THE BLOG

Barely Racist?

21/02/2014 15:11 GMT | Updated 22/04/2014 10:59 BST

It was an everyday lunch and all classmates were sitting together to discuss an assignment. Suddenly I said something which made all the eyeballs roll towards me and one of my classmates remarked, "Jeez, are we in seventies"? I didn't comprehend the reaction very well. All I had asked was whether a woman being discussed was coloured.

Must be a cultural thing, I thought. After all I don't really get English jokes and satires. This was one of those things that I didn't understand, until today when one of my friends said that it's offensive to refer to someone by their skin colour. Honestly, I wasn't in agreement.

In 2006, the deputy chairman of the Conservative Party, Bernard Jenkin was sacked when he used the word 'Coloured' in a radio interview. It sparked a debate in Britain regarding the use of the word, which is otherwise widely used in the US and other parts of the world. Some said it is highly derogatory and reduces a person to their skin color, while others proposed that it is merely used to identify people and does not entails racism.

As for me, I do not consider addressing people by their skin color to be offensive or racist, unless it is used to devoid them of equal rights. As an Asian, I proudly call myself brown and some may acknowledge that black has become a fashionable word after the appointment of Barack Obama.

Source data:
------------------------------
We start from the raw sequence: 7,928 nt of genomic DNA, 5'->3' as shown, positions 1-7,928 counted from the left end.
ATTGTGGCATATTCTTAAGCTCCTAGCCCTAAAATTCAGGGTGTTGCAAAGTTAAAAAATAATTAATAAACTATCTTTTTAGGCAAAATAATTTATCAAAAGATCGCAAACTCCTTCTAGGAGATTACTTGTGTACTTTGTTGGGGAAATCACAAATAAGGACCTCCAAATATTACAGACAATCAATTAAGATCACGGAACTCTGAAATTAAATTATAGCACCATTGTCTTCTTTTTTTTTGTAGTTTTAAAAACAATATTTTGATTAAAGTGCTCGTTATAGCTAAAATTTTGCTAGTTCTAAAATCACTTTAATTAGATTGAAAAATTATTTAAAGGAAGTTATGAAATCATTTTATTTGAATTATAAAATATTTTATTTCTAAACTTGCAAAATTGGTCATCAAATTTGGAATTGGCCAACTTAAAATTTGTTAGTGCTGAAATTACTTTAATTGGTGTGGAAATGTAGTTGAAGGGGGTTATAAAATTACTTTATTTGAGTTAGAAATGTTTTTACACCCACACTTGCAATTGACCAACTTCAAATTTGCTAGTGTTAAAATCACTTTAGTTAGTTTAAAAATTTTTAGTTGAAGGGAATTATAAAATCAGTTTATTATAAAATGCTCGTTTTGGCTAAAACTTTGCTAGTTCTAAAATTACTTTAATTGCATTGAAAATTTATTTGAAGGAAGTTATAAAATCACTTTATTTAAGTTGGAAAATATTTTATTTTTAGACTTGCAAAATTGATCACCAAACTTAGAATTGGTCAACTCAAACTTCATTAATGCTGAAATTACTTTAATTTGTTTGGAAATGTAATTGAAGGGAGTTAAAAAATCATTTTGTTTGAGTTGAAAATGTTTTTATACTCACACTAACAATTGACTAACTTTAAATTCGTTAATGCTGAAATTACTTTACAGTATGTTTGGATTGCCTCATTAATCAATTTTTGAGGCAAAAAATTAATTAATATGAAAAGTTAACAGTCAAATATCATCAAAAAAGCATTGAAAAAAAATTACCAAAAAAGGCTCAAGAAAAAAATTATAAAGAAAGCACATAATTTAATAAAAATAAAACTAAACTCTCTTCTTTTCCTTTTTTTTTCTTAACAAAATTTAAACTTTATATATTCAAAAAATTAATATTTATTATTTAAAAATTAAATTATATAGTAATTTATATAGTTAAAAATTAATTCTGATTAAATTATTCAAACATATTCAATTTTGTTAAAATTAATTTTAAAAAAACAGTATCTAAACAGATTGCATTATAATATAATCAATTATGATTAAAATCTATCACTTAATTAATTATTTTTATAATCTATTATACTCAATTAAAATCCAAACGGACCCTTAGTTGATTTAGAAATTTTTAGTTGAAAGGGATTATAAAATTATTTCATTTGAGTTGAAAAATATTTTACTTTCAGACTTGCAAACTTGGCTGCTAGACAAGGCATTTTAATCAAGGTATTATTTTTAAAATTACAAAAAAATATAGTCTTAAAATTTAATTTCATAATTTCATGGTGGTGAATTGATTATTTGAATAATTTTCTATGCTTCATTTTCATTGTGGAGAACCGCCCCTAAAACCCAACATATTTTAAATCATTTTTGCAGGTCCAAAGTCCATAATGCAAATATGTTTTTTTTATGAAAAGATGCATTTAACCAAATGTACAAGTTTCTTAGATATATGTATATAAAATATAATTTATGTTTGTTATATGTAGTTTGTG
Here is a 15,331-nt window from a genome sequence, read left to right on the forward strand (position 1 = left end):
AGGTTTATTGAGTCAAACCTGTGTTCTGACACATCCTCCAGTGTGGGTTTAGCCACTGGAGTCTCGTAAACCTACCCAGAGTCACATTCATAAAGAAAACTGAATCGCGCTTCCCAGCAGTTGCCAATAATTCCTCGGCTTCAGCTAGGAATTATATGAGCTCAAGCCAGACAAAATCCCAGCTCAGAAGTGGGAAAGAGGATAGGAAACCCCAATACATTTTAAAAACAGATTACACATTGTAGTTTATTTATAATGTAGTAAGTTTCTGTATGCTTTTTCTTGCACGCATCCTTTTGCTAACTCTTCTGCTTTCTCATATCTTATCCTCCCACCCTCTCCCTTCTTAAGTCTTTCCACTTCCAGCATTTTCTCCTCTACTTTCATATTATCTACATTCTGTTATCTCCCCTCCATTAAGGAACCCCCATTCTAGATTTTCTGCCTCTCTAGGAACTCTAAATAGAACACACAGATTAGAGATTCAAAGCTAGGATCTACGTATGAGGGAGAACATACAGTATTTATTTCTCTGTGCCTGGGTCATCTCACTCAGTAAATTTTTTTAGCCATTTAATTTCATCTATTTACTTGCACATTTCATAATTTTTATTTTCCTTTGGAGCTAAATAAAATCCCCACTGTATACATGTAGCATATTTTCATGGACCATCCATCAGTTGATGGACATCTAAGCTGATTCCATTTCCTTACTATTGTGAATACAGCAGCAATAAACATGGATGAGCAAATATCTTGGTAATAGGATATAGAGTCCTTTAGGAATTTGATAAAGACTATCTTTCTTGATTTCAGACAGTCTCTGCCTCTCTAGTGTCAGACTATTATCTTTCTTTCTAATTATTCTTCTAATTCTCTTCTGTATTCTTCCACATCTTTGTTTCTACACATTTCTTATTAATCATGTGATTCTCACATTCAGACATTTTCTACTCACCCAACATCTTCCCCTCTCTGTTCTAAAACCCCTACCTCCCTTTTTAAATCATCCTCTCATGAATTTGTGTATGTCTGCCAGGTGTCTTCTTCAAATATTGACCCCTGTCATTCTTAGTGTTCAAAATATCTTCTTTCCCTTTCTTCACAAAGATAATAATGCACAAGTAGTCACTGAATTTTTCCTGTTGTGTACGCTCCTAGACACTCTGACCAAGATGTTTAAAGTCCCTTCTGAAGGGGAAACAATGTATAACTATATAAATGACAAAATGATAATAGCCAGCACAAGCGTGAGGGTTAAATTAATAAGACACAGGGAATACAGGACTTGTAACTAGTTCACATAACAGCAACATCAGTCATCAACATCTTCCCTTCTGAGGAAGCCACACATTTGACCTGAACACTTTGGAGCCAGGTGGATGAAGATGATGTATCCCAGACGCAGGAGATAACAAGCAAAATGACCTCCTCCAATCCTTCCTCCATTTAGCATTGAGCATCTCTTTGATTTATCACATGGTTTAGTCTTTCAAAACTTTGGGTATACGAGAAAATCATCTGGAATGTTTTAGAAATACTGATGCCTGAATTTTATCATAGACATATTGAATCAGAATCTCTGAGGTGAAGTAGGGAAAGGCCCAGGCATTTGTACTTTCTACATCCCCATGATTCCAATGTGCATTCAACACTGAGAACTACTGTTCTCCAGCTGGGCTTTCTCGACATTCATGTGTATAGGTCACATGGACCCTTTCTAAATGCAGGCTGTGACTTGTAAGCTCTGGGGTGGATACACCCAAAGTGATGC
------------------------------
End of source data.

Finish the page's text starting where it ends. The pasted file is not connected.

Don't we say 'white men' in a discriminatory manner to refer to any imperialistic or colonization aftermath and to vent out our anger? Then why is this hypocrisy?

Some people go so far to ward off racism that after a point it becomes fallacious! I am sure I was looked upon as a racist when I said that and it made me reflect upon my own upbringing as an Indian.

An essentially pluralistic country, India is divided on the grounds of caste, creed, religion, ethnicity, dialect and geography. A country where a northerner dismisses an easterner, a southern discriminates a northerner, coupled with an age-old caste system and gender inequality. All these do not make India very tolerant.

People seldom use the 'N' word, but the 'C' word is widely spoken while referring to people of North-East. These slurs are used in a very casual manner without much care for the offence they cause to the people around. Lack of awareness, insensitivity, persistent prejudice and absence of law enforcement make Indians highly racist.

Grown up in such an environment and berated for saying a cautious line such as that, did annoy me. However, after much contemplation I recognize that it is not the best way to address people and sow the seeds of racism in a long run.

As Indians, we presume ourselves to be forbearing and do not pay heed to our day-to-day attitude where we unconsciously nurture stereotypes. Death of a young boy from Arunachal Pradesh, a few weeks back in a racist attack was what it took to bring the spotlight on a long neglected issue of racism.

As hostile as we are to the LGBT community and people of North-East, we must change our outlook towards fellow citizens for the sake of humanity. As a developing country there is a need to educate and sensitize people towards diversity, so that youths like me understand the gravity of a racial phrase, before we land abroad.